Tuesday, April 1, 2014

The Writers' Tool Kit: Voices, Real and Imagined

You have been hearing voices long enough not to think much of the phenomenon.  Rather, you accept the activity for what it is, a writer listening to his characters for clues about their agendas, and a person, listening to friends, associates, and acquaintances, listening for clues associated with their interests, personality, and areas of expertise.

You're also on the alert for voices which suggest to you individuals with traits and qualities of which you should be wary.  Of course you listen to voices for hints of individuals whom you should take some pains to avoid.

In this context, hearing voices provides you a diverse, intriguing spectrum from which to partake of the world about you, interact with it, consider ways to pay back in kind the enormity of benefits hearing voices has brought to you during your tenure upon this planet.

If you did not hear so many voices, in fact, if you heard fewer than you have in the past and do now, you might well have evolved a different person than you are.  However pleasant and worthwhile you might be, you would not be nearly so much, had you not heard voices, in fact used them as reference points.

With all this as background and backstory, you have another set of voices to think about, respond to, and, in the process, to continue on your path of working to achieve the more nuanced entity within your potential.

You first began attributing importance to voices when you were five or six, living with your parents and sister in a large, comfortable four-plex at what was then 6145 1/2 Orange Street, Los Angeles.  This was by your accounts of relative comfort from your point of view.  The voices you heard were those of your sister and parents, heard from your relegated place in the rear bedroom, some hours before your sister's bed time, earlier still than your parents.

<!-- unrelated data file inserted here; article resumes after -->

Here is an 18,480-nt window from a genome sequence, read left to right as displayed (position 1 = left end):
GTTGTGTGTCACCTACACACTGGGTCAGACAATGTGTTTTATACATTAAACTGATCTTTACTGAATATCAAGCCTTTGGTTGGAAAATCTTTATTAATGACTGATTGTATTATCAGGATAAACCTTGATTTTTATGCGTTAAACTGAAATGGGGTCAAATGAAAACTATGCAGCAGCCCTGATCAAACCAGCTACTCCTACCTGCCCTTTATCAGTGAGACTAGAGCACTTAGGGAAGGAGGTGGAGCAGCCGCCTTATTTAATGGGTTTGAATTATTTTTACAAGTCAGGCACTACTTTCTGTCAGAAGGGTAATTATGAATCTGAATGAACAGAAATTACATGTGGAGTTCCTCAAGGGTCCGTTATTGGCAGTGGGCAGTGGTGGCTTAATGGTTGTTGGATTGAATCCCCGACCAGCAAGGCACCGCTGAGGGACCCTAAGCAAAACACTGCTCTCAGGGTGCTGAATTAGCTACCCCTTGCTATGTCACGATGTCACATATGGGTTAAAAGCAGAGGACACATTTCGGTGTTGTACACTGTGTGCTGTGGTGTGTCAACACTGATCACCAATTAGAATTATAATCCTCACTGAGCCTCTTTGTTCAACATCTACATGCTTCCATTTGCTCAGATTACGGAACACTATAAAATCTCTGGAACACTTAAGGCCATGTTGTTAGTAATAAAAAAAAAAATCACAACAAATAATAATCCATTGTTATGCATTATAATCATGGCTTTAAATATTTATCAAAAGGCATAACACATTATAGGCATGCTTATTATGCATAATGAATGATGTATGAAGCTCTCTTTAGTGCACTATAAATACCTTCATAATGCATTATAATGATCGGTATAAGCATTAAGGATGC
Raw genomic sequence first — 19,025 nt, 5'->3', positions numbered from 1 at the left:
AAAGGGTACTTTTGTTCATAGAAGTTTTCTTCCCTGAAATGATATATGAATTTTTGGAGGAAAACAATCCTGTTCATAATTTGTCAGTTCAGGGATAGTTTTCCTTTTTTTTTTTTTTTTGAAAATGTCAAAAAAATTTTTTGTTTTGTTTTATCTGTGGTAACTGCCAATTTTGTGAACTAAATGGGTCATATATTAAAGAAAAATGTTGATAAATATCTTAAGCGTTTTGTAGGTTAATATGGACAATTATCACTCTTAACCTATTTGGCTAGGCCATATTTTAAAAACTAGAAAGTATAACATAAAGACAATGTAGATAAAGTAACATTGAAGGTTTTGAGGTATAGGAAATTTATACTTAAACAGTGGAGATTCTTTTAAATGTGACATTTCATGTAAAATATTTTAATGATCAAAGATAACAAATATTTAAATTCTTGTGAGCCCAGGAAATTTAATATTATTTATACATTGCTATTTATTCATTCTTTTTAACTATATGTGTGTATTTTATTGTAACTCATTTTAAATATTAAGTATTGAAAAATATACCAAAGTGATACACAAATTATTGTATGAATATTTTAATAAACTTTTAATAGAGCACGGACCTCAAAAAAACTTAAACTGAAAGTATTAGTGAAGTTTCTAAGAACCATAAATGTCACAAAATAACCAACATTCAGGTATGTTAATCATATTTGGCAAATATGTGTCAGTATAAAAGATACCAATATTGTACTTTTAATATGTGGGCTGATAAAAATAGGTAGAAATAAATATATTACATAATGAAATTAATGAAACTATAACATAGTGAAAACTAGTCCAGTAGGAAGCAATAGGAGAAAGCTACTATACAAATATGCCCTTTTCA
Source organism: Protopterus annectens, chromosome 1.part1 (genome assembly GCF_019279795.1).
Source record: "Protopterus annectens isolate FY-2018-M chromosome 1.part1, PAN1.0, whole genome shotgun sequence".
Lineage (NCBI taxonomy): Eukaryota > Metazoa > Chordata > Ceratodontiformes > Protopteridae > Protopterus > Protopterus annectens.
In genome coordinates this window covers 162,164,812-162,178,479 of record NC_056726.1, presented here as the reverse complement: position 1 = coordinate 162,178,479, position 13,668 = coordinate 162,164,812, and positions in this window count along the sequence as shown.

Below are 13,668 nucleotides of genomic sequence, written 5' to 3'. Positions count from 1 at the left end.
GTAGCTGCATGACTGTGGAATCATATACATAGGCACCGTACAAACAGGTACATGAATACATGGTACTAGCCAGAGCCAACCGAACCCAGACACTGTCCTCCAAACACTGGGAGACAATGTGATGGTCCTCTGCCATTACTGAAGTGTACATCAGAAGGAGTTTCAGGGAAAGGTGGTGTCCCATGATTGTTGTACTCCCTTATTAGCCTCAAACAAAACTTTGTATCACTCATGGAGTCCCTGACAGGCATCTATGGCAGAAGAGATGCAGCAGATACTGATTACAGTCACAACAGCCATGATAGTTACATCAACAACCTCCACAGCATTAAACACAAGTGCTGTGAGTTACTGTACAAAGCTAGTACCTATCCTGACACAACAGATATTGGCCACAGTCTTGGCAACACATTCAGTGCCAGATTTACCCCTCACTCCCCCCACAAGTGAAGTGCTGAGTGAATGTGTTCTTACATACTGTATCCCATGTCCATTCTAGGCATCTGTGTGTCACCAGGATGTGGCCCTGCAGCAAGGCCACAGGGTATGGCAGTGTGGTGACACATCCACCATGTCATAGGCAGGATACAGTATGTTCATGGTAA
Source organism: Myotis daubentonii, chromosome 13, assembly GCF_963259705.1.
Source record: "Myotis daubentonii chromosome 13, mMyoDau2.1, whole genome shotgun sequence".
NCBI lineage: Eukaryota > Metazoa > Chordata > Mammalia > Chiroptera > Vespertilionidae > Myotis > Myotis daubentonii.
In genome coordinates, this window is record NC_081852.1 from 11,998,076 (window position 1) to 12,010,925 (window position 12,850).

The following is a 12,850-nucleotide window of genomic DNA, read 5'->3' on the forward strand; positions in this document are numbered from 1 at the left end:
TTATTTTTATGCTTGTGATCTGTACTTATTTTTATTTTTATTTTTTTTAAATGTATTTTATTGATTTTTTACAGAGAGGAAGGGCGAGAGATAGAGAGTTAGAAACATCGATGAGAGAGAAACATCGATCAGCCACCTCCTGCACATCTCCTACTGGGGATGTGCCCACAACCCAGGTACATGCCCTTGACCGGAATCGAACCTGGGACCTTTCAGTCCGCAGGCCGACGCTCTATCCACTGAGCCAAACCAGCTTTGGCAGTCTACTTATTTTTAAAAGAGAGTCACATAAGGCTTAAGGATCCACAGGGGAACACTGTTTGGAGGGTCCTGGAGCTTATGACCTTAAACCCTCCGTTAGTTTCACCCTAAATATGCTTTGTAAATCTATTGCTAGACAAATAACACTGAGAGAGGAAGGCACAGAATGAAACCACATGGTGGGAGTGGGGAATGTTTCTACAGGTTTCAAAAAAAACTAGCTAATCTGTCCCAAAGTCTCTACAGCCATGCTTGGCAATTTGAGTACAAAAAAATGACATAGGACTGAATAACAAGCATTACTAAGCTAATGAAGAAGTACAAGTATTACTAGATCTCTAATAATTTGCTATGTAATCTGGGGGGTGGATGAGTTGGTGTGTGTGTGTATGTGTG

You were there by virtue of being informed it was time for you to go to bed, a process involving bathing, teeth washing, and, if you were more desperate to stay up than ordinary times, saying long, convoluted prayers which covered such of your heroes as Admiral Byrd and Mahatma Ghandi.  On some occasions, your orisons included stars of dreadful Western motion pictures, individuals such as Gabby Hayes, Andy Devine, Roy Rogers, and Wild Bill Elliot.

The voices you heard were ordinary voices of an older sister and parents, often in some sort of conversation, on occasion as foot notes to radio programs.  The voices were filtered down the long hallway separating your room and the living room or dining room, where the voices originated.  Yours was a cordial family and a talkative one, when you were present among them or when you were the first to be sent off to sleep for the night. 

It was your lot to hear their night time voices, tinged with good humor, possibly laughter, almost without variation suggesting topics of interest and importance, and it was your frustration as well because of your impression that they were having a good time,  Was your mother nudging your sister to make a plate of her famed, chewy fudge?  Was your father suggesting a whack at at least a quart of ice cream from Thrifty Drug Store?